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Uganda Airlines registers 10% revenue shortfall

Passengers inside Uganda Airlines

Passengers inside Uganda Airlines

Uganda Airlines made revenue worth Shs 40 billion from the time it started operations to the end of December 2020. This is according to Cornwell Muleya, the chief executive officer, Uganda Airlines Company Limited.

According to Muleya,  the airline carried 77,355 passengers between August 2019 and June 2020, registering a shortfall of 10 per cent from its target of 85,760 passengers. This also meant that predicted income of Shs 31.5 billion was not attained, and instead, the airline generated Shs 25.2 billion. However, the airline made an additional Shs 14.8 billion from 26,394 passengers at the end of December 2020. 

The average passenger load factor for the initial period was at 35 per cent but later increased to 47 per cent as the industry struggled to cope with the effect of the COVID-19 pandemic. The passenger load factor is the measure of how much of an airline’s passenger carrying capacity has been utilized. A higher passenger load factor means that there are less empty seats on each aircraft.

Muleya told the physical infrastructure committee of parliament on Thursday that the airline's commercial activities were suspended in March 2020 and they completed the period of up to June 2020 before reopening commercial flights as the Airspace was still closed.

“Before the effects of COVID-19 started in January 2020, there was a positive trend between passenger numbers, load factors,  and passenger revenues. COVID-19 effects had started worsening the performance trends before airspace closure came into effect,” Muleya said.

He, however, added that the company re-launched its commercial operations in October 2020. He says that the airline which initially operated four Bombardier CRJ 900 aircraft carrying 76 passengers each, had projected to have opened all 18 regional destinations by the end of December 2020, assuming flights start in August.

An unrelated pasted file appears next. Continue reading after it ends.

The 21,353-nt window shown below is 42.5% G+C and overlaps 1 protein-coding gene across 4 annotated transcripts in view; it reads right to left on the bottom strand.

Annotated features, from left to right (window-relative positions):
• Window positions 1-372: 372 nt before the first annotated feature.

However having started operations in October, the airline only managed to operate in nine destinations including a new one to Kinshasa in the Democratic Republic of Congo.

The other destinations are Bujumbura, Burundi, Nairobi and Mombasa in Kenya, Mogadishu in Somalia, Juba in South Sudan, Dar es Salaam, Zanzibar and Arusha in Tanzania. The airline plans to start long haul routes to Guangzhou in China, London in the UK, Mumbai in India and Dubai in the United Arabs Emirates by March 2021. 

But the airline has also accumulated some funding arrears of Shs 89.5 billion for foreign exchange variations of Shs 3 billion, capitalization funds shortfalls of Shs 0.90 billion and Shs 85.63 billion funds for the Uganda Civil Aviation Authority incentives.

The airline has in recent weeks received two Airbus planes with the capacity to carry 258 passengers each.

Comments   

0 #1 kabayekka 2021-02-12 16:13
Well then if it is a national airline company, ground handling charges, parking and so on should be pronounced to the physical infrastructure committee.

It is for the public good if all the infrastructure of this international company is put down on the table for the citizens of this country to examine in details.

That is what should be done with much of the national enterprises that have not yet been sold off to private ownership by this long serving government!
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0 #2 rubangakene 2021-02-12 17:28
It's the pandemic that is hurting the airline industry at the present moment all over the world.

You could still make money if you convert one Airbus to ferry cargo; that's where the money is, instead of relying on 'joyriders'. Most businesses are now transacted through technology. Good luck, early days!
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+3 #3 James Mukwaya 2021-02-12 19:00
There couldn't have been a worse time to start/revive an airline.

But good luck Uganda Airlines!
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0 #4 mutebi 2021-02-13 07:44
Quoting rubangakene:
It's the pandemic that is hurting the airline industry at the present moment all over the world.

You could still make money if you convert one Airbus to ferry cargo; that's where the money is, instead of relying on 'joyriders'. Most businesses are now transacted through technology. Good luck, early days!


That;s true but they had already purchased the plane as brand new so splashing another round of money to convert into freighter may not make sense.

I think they are better off leasing two freighter planes.
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+1 #5 Lysol 2021-02-13 19:54
That is why the regime's leaders don't fly on those junks.
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+1 #6 rubangakene 2021-02-13 20:07
You are still splashing money paying pilots and parking fees to CAA.

Soon they will need to go for maintenance to clear the "cobwebs" gathered.
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